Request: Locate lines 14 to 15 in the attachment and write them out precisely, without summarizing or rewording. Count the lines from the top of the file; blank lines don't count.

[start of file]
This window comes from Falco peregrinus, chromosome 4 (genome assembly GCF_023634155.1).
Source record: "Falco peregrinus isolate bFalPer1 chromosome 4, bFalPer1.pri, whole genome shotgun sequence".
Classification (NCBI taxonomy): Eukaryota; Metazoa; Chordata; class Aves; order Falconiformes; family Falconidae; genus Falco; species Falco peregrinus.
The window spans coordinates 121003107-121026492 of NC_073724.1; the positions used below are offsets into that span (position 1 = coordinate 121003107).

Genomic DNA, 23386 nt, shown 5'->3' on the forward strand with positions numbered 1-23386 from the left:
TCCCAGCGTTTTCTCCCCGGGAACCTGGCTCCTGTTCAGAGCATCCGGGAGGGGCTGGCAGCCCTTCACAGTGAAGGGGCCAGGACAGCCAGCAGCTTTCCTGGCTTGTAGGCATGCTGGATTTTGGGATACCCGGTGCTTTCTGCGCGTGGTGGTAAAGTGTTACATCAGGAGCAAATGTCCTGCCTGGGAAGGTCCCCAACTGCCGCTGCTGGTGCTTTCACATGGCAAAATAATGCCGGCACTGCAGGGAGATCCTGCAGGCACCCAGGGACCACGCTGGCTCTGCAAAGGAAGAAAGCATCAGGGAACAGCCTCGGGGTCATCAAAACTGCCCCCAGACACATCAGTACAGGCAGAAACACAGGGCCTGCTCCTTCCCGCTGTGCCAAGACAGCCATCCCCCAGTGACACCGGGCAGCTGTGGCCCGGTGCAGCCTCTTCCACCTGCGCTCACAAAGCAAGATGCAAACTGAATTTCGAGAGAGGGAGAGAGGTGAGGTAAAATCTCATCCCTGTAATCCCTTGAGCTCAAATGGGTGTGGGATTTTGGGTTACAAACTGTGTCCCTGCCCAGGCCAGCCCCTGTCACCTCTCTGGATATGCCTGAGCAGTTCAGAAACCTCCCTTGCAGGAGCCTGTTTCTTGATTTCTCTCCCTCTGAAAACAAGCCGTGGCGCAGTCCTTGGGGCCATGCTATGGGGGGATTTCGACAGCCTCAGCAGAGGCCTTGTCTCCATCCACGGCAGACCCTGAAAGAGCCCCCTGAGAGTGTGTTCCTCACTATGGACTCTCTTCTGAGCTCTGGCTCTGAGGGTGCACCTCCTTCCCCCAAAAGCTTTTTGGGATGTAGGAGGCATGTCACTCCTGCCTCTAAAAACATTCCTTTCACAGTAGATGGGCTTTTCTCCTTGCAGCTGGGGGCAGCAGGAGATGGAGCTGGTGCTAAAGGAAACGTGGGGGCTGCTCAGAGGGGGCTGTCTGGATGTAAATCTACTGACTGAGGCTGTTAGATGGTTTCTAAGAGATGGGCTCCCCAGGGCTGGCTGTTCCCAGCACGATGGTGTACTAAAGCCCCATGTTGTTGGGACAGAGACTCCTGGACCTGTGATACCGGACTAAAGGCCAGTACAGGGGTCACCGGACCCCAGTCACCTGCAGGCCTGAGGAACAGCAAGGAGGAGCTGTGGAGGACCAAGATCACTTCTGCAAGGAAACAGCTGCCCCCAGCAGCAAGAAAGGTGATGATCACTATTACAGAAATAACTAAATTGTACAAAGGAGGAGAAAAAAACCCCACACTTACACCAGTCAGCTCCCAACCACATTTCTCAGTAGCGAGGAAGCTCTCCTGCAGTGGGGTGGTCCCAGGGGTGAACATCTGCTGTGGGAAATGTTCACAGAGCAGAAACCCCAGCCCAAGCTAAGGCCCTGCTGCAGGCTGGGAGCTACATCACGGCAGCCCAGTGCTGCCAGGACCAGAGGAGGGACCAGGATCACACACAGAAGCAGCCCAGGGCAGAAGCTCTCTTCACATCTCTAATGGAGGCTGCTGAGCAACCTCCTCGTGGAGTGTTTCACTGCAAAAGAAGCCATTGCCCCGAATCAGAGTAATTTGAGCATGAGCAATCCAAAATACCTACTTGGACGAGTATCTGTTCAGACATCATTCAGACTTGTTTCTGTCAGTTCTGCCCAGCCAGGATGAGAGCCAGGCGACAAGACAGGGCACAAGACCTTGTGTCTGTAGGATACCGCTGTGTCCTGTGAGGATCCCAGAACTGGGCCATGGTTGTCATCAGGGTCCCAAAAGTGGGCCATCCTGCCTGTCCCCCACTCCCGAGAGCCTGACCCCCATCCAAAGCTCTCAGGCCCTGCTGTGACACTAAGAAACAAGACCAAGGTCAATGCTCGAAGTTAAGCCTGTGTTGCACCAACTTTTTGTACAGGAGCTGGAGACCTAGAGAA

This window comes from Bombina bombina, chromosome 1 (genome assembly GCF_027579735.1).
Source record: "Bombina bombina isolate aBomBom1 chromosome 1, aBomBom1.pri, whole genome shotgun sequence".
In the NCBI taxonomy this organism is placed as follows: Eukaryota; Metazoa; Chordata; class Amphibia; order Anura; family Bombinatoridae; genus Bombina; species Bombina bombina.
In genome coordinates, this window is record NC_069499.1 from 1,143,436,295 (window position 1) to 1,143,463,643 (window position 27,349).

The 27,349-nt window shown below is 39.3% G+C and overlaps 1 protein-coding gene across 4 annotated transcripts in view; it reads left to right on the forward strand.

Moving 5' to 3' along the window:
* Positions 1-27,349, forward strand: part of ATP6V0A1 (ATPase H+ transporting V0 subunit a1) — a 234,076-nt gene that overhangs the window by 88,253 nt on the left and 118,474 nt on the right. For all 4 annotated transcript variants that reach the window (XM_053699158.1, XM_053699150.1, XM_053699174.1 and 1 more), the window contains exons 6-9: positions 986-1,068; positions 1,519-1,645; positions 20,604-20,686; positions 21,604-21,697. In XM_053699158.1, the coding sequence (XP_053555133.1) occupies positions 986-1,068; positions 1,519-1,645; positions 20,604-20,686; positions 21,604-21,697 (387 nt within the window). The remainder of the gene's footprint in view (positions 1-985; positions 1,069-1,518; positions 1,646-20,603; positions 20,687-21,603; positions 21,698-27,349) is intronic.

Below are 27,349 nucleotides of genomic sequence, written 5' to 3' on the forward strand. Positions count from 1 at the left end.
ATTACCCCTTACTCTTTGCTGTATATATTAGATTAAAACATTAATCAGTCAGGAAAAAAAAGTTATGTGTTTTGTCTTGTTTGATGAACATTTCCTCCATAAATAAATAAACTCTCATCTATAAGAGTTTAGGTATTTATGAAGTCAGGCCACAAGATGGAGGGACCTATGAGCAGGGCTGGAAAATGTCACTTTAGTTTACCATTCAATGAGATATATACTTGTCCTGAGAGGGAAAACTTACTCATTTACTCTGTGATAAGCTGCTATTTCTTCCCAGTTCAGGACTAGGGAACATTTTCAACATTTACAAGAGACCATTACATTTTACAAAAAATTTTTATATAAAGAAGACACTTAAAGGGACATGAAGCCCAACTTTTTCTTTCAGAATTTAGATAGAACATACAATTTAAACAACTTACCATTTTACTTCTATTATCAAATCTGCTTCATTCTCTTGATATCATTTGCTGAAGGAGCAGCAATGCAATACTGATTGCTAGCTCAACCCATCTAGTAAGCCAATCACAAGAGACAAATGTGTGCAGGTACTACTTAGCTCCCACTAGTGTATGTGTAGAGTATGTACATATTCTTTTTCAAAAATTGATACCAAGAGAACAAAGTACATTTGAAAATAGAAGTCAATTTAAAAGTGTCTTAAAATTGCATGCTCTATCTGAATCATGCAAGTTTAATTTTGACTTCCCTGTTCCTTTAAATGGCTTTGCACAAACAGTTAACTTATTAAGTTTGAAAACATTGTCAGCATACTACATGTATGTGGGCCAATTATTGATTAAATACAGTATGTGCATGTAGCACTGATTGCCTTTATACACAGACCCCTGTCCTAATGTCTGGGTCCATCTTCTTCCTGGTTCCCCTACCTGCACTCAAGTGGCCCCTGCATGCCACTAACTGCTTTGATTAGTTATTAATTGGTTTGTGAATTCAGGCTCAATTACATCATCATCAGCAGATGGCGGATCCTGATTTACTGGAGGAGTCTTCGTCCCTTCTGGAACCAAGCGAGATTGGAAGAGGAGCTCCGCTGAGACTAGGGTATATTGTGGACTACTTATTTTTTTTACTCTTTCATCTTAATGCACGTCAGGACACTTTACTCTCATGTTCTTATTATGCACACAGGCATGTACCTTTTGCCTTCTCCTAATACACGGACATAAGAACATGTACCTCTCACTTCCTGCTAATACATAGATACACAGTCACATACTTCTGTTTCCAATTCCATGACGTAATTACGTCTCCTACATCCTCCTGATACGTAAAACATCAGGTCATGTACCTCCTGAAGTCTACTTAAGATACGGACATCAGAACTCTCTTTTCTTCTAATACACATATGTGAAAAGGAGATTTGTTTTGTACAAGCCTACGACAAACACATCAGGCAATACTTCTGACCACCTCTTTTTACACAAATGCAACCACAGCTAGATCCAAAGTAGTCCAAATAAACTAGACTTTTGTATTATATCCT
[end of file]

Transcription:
Below are 27,349 nucleotides of genomic sequence, written 5' to 3' on the forward strand. Positions count from 1 at the left end.
ATTACCCCTTACTCTTTGCTGTATATATTAGATTAAAACATTAATCAGTCAGGAAAAAAAAGTTATGTGTTTTGTCTTGTTTGATGAACATTTCCTCCATAAATAAATAAACTCTCATCTATAAGAGTTTAGGTATTTATGAAGTCAGGCCACAAGATGGAGGGACCTATGAGCAGGGCTGGAAAATGTCACTTTAGTTTACCATTCAATGAGATATATACTTGTCCTGAGAGGGAAAACTTACTCATTTACTCTGTGATAAGCTGCTATTTCTTCCCAGTTCAGGACTAGGGAACATTTTCAACATTTACAAGAGACCATTACATTTTACAAAAAATTTTTATATAAAGAAGACACTTAAAGGGACATGAAGCCCAACTTTTTCTTTCAGAATTTAGATAGAACATACAATTTAAACAACTTACCATTTTACTTCTATTATCAAATCTGCTTCATTCTCTTGATATCATTTGCTGAAGGAGCAGCAATGCAATACTGATTGCTAGCTCAACCCATCTAGTAAGCCAATCACAAGAGACAAATGTGTGCAGGTACTACTTAGCTCCCACTAGTGTATGTGTAGAGTATGTACATATTCTTTTTCAAAAATTGATACCAAGAGAACAAAGTACATTTGAAAATAGAAGTCAATTTAAAAGTGTCTTAAAATTGCATGCTCTATCTGAATCATGCAAGTTTAATTTTGACTTCCCTGTTCCTTTAAATGGCTTTGCACAAACAGTTAACTTATTAAGTTTGAAAACATTGTCAGCATACTACATGTATGTGGGCCAATTATTGATTAAATACAGTATGTGCATGTAGCACTGATTGCCTTTATACACAGACCCCTGTCCTAATGTCTGGGTCCATCTTCTTCCTGGTTCCCCTACCTGCACTCAAGTGGCCCCTGCATGCCACTAACTGCTTTGATTAGTTATTAATTGGTTTGTGAATTCAGGCTCAATTACATCATCATCAGCAGATGGCGGATCCTGATTTACTGGAGGAGTCTTCGTCCCTTCTGGAACCAAGCGAGATTGGAAGAGGAGCTCCGCTGAGACTAGGGTATATTGTGGACTACTTATTTTTTTTACTCTTTCATCTTAATGCACGTCAGGACACTTTACTCTCATGTTCTTATTATGCACACAGGCATGTACCTTTTGCCTTCTCCTAATACACGGACATAAGAACATGTACCTCTCACTTCCTGCTAATACATAGATACACAGTCACATACTTCTGTTTCCAATTCCATGACGTAATTACGTCTCCTACATCCTCCTGATACGTAAAACATCAGGTCATGTACCTCCTGAAGTCTACTTAAGATACGGACATCAGAACTCTCTTTTCTTCTAATACACATATGTGAAAAGGAGATTTGTTTTGTACAAGCCTACGACAAACACATCAGGCAATACTTCTGACCACCTCTTTTTACACAAATGCAACCACAGCTAGATCCAAAGTAGTCCAAATAAACTAGACTTTTGTATTATATCCT